Bypass capacitors. In addition to the Multicap RTX, I have tried either .1 µF or .01 µF bypasses from Sonicap (Gen I and the Teflon® Platinum cap), Hovland, AudioCap, and Wima. In every case the results were similar. Let me digress for a minute or so (depending on how fast you read) and talk about crossovers.
In the simple first order high-pass crossovers we are using for this capacitor comparison, the value of the single capacitor, together with the impedance of the loudspeaker driver, determines the crossover frequency. An 8 µF capacitor with the 4 ohm impedance of the Magnepan quasi-ribbon tweeter gives a crossover frequency of about 5000 Hz (1/2πRC). A smaller value capacitor (for example, 4 µF instead of 8 µF) will raise the crossover frequency. If we used only the very small value .1 µF capacitor without the 8 µF, we would hear nothing because the crossover frequency is now almost 400,000 Hz. Even a dog would not hear it!
So why use a bypass at all? There are actually components of very high frequencies in some audio waveforms. Some are high order harmonics. If you think of a square wave, the right angles at the top of the wave are extremely high in frequency. Sometimes there are high frequency components in very fast audio sounds, for example, the instantaneous tap of a drum stick on a cymbal. These are the sounds that should be "helped" by including a small-value bypass capacitor in a high pass crossover.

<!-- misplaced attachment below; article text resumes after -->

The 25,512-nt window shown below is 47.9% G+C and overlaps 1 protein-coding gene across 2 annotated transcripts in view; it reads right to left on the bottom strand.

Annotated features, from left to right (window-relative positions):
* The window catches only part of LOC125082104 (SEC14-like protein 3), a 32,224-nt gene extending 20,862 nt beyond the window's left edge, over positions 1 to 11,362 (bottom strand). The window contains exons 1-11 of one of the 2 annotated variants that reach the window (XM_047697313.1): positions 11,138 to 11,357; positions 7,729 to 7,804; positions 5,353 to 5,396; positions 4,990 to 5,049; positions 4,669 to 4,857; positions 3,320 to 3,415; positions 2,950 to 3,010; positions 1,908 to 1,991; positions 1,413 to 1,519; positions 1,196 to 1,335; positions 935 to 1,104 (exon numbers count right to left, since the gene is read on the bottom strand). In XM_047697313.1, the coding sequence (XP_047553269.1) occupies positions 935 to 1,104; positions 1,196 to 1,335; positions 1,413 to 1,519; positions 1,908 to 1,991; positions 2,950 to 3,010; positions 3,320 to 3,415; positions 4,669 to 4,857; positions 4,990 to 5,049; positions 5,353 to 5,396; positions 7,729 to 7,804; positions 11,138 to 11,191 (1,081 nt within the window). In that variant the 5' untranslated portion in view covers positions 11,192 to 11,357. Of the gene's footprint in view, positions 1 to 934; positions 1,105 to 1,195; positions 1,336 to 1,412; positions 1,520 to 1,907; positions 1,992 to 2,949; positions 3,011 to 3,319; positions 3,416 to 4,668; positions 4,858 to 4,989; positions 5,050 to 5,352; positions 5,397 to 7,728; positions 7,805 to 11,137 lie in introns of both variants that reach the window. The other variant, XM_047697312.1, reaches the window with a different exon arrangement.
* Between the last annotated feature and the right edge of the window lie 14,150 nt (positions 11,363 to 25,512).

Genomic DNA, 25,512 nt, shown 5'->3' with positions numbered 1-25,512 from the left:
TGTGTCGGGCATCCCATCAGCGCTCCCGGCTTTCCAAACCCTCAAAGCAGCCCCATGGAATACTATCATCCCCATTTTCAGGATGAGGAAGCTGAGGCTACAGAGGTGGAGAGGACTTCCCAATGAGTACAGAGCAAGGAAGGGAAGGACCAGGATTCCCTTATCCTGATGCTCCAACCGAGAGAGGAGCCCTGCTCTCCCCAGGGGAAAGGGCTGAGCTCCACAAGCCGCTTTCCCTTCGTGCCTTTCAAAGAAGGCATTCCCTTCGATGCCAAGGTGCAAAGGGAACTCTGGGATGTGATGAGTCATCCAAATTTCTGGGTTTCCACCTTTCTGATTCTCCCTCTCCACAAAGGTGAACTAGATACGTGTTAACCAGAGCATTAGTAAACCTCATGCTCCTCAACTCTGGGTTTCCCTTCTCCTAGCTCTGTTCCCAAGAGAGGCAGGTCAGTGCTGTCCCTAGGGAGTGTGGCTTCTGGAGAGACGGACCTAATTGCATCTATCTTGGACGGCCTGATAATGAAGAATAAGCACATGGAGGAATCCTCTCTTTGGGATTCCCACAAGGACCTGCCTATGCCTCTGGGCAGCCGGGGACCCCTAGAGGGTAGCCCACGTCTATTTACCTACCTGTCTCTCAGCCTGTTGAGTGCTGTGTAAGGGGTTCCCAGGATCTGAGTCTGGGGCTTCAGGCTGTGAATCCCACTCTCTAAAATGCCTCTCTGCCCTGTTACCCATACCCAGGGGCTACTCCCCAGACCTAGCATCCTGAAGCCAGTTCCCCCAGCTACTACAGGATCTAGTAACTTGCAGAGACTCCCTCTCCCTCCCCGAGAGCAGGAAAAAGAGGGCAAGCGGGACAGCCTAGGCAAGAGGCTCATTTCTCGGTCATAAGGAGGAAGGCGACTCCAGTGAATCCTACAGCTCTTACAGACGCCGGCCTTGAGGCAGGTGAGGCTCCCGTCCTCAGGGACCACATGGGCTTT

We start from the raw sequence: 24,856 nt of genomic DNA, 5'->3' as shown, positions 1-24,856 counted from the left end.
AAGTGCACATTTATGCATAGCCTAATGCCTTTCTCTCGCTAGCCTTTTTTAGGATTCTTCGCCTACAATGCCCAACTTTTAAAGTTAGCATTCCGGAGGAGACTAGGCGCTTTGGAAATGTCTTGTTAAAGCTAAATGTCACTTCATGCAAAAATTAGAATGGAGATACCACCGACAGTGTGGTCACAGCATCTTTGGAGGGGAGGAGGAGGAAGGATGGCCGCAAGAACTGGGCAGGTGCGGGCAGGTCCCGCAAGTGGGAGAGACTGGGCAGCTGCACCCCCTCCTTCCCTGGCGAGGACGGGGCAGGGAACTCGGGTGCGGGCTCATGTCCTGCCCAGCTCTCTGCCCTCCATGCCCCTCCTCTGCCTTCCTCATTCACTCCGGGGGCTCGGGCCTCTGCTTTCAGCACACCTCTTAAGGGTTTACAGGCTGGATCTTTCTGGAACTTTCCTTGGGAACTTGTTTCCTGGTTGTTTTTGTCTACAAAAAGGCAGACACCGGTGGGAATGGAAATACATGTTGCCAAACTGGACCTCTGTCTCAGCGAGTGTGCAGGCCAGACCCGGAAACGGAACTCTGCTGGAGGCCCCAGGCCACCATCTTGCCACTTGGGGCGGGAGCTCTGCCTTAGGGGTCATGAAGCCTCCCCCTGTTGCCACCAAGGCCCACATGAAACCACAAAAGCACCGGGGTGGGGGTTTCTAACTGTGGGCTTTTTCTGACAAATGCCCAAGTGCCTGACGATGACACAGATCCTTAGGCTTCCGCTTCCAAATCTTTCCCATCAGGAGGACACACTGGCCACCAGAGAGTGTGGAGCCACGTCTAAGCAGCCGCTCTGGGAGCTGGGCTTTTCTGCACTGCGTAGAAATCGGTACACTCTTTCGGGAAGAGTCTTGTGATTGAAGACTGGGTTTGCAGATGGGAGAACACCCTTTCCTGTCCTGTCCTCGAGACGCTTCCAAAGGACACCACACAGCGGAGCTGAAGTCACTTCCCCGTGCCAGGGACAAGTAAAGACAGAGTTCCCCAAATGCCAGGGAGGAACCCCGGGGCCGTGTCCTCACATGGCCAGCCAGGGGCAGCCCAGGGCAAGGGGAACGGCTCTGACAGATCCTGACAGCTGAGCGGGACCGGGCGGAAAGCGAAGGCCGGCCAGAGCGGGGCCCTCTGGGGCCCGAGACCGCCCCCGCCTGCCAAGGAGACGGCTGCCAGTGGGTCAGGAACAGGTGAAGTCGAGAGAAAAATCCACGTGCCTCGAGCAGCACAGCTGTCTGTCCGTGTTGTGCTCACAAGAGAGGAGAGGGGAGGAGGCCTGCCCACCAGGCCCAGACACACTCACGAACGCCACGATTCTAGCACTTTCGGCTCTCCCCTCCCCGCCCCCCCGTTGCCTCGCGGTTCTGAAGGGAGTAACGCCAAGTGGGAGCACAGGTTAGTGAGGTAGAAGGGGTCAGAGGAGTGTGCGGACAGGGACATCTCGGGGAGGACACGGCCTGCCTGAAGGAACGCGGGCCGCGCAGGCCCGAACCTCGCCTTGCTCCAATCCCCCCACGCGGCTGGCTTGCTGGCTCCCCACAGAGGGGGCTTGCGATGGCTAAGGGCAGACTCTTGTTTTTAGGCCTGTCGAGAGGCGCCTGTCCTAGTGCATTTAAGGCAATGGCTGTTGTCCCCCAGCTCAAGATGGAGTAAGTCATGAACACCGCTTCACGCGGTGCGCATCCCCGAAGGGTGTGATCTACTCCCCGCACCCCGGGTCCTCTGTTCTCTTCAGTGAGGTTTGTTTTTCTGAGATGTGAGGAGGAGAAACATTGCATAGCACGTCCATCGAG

Well, I don't think so. If the 8 µF capacitor blocks frequencies below 5000 Hz and passes frequencies above 5000 Hz, why do we need what is actually another crossover for the same tweeter, but operating at frequencies already passed by the big cap? I am sure engineers have a very good reason, and a couple of them have tried to educate me on this subject. I respect the science and electrical theory on this subject, and my technical background helps me to understand it fairly well. But there is one small problem: the bypasses all sound bad! They add a quality that at first sounds like an increase in air and detail, but after a couple of hours becomes an intrusive harshness and discontinuity in the upper treble. Remove the bypass: all of the detail is present but without that grating and annoying sound. The high frequencies are cleaner, smoother, and much more enjoyable. It doesn't matter if the bypass cap is Teflon®, polystyrene, or common polypropylene, the results are very similar. And to be avoided.